In November 2016, so more than a year ago at this point, we went to Ballarat to visit Kevin’s old college roommate and longtime friend, Doug, and his partner Kate, and their two boys, Charlie and Max. They have kept in touch over the years, and now that Kevin and Doug were both living in the same country, a trip was quickly planned!
There’s a surprizing number of things to do in Ballarat. As a foreigner, and someone who would not have otherwise made it to Ballarat, I am happy we had a reason to go! There’s a lot of history there; it was definitely worth visiting!
From Alice Springs, we flew into Melbourne. It was an emotional day (see this post for why). The next day, we took the train from the Southern Cross Station all the way to Ballarat. It took just under an hour and a half to get there. Doug met us at the Ballarat train station (reminder: don’t forget to “tap out” upon exiting the train station. If you don’t, you will be charged the max price for using the train.).
Doug picked us up, and that afternoon we went to the Ballarat Wildlife Park. I am usually not a fan of zoos, but this had the feel more of a neighborhood park than a zoo. They also have different sessions where you can interact with some of the animals. Admission is $35.00 AUD an adult, but there are deals to be had with family prices and yearly memberships.
When we were there, they also had an enormous salt water crocodile. This crocodile had escaped some other enclosures in the past, so it seemed even more frightening than it would have normally. He did not seem “happy” per se, but I believe when the Wildlife Park offered to take him, it saved him from a much worse fate.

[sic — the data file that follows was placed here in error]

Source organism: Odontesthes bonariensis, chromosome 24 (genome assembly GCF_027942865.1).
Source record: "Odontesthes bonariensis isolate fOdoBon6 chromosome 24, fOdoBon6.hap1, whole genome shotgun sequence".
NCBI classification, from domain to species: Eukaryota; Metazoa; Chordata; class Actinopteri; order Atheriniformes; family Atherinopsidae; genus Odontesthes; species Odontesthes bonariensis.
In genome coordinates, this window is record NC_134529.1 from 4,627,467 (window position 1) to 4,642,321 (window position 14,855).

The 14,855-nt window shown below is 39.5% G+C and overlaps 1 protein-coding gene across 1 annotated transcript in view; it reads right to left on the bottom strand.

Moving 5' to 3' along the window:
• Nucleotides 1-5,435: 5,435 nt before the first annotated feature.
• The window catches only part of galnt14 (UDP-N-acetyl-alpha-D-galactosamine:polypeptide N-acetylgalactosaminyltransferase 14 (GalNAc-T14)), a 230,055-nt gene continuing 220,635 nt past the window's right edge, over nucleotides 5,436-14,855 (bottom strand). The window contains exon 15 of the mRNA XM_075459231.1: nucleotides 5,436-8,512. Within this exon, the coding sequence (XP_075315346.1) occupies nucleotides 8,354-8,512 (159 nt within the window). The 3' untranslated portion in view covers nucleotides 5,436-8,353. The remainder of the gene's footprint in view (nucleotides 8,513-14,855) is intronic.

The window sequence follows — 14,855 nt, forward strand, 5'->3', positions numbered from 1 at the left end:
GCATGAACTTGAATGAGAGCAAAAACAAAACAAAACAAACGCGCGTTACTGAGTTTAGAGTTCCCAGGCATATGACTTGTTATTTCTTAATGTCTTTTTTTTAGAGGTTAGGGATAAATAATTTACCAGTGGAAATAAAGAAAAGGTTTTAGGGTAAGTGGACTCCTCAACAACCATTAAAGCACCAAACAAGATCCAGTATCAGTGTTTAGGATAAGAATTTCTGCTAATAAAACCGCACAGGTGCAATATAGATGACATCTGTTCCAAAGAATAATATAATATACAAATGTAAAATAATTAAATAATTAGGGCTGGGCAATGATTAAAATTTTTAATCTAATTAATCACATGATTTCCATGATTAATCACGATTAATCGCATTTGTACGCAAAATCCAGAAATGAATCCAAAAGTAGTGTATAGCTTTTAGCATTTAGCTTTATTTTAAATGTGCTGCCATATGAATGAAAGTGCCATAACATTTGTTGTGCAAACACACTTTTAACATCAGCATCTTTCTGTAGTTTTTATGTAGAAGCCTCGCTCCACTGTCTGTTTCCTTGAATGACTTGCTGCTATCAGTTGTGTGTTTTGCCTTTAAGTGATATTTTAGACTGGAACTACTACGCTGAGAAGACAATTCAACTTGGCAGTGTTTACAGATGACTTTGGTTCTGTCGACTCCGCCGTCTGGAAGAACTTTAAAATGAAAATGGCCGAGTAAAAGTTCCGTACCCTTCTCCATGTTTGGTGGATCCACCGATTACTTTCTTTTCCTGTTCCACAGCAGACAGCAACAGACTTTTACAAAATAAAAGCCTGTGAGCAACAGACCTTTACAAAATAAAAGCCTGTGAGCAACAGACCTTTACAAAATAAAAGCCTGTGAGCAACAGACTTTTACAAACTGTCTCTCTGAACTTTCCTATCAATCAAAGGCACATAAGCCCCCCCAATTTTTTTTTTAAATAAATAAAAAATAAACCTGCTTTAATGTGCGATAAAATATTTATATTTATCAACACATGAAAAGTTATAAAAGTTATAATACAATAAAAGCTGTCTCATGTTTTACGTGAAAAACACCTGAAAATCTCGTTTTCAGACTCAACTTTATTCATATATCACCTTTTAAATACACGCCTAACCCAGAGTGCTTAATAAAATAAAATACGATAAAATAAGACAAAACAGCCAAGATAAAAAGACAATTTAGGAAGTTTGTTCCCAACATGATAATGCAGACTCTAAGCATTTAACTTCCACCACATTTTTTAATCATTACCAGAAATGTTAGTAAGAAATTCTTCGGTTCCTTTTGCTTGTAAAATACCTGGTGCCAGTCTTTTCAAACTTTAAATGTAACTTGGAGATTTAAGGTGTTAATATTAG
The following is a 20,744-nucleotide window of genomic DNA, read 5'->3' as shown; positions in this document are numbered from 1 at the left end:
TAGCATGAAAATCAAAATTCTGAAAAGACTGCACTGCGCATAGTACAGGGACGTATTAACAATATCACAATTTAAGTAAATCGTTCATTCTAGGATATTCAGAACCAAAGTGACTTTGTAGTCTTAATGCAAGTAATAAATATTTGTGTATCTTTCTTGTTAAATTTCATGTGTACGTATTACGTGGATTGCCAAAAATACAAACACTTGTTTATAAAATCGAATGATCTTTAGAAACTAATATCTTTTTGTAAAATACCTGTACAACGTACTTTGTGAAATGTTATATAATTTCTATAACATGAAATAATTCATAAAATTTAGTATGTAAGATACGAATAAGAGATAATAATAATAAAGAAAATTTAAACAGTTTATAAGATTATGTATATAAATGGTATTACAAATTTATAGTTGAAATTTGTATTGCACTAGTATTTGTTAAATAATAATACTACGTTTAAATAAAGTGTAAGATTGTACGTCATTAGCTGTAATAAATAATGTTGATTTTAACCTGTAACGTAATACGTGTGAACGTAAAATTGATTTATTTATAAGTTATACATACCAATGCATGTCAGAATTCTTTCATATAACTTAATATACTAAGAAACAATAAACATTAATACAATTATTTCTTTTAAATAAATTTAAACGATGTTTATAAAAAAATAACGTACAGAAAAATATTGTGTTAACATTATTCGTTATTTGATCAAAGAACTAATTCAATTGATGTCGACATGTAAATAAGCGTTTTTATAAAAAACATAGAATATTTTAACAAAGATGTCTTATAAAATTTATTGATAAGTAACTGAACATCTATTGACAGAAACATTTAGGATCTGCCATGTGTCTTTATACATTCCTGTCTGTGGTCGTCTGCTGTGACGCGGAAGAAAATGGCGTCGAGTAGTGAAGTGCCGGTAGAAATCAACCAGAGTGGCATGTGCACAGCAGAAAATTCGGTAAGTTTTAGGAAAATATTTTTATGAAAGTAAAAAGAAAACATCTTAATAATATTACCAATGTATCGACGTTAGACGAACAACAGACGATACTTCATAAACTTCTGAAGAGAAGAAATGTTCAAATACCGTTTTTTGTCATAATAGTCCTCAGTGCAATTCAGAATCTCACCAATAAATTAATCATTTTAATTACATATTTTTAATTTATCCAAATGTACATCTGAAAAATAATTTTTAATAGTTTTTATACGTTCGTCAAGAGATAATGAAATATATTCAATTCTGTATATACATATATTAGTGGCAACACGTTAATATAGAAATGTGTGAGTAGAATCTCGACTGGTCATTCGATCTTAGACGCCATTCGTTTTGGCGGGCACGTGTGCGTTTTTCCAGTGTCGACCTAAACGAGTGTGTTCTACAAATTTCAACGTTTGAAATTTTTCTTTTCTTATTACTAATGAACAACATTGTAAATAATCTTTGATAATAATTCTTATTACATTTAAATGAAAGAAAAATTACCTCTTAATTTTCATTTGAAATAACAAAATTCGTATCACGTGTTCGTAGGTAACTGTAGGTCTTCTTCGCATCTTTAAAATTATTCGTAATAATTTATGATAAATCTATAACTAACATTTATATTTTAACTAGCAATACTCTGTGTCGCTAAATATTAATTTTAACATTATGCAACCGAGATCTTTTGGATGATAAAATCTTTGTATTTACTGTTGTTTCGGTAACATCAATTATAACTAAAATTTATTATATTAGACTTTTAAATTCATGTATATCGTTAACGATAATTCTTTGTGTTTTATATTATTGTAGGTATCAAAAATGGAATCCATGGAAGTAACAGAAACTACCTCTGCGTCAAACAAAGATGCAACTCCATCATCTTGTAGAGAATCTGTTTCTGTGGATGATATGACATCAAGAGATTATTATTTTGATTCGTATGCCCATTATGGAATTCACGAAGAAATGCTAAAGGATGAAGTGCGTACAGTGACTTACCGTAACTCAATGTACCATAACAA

One of the more interesting animals there was the wombat. They have a couple of wombats there, included the oldest one in captivity, Patrick (update: Patrick sadly passed away after we were there in April 2017). It’s a good way to see some of the more unique animals in Australia.
Salt water crocodile
Very interactive wombat
A cassowary. Looks beautiful, but can be deadly. This little guy is endangered, and very few of them are left.
The next day we went to the state fair. It was a Friday, but the kids were out of school. These fairs occur all around the country, and when it arrives in your town, it’s a local holiday and government run institutions are closed (pretty neat!). They had various rides and animals to entertain yourself with. There is also something called a “fair bag” – it’s a goody bag you can buy that is packed with sweets and toys. Depending on what is inside, the bags can be pretty pricey!
That evening we went to a town park. We had a nice walk, and then had a picnic.
The next day we went to another park. We had a lovely time walking along the trail. There was a bike path that criss crossed back and forth as well, and if you like mountain biking, seemed like it would be a lot of fun! After that, we went to Lake Wendouree and explored the Ballarat Botanical Gardens and the Ballarat Tram Museum.
Lake Wendouree Reserve
Prime Ministers Avenue, Botanical Garden
The next day was rainy, which made it a good day to see the MADE museum, the Museum of Australian Democracy at Eureka, which commemorates an uprising of miners against the colonial Victoria government. That uprising became known as the Eureka Uprising. Going through the museum reminded me that we as individuals can control our destiny, and that an oppressive master can be broken.
The following day we went back to Melbourne. We took advantage of the day we had there and enjoyed exploring the city. We also went to the Immigration Museum, which explores the last 200 years of immigration to this continent, including the discriminatory policies the Australian government adopted, known as the “whites only policy”. It was well worth the $15.00 AUD admission, and the topic is still relevant today.
Racist anti-Chinese political cartoon from the 1880s.
That night we stayed on a boat we booked on Airbnb. The trip started on a low note due to the results of the US election, but as luck would have it, it was an incredibly enlightening place to go. Not only we were surrounded by good friends, but we were able to study the challenges that have consumed human beings for centuries. Invasions, slave-like conditions, injustices, and racist and discriminatory practices – these actions of man against another person are not new, but in studying how we fought back against oppression in the past, we can hopefully continue to fight for what is right.
A view from our boat
A friendly message from St Paul’s Cathedral, Melbourne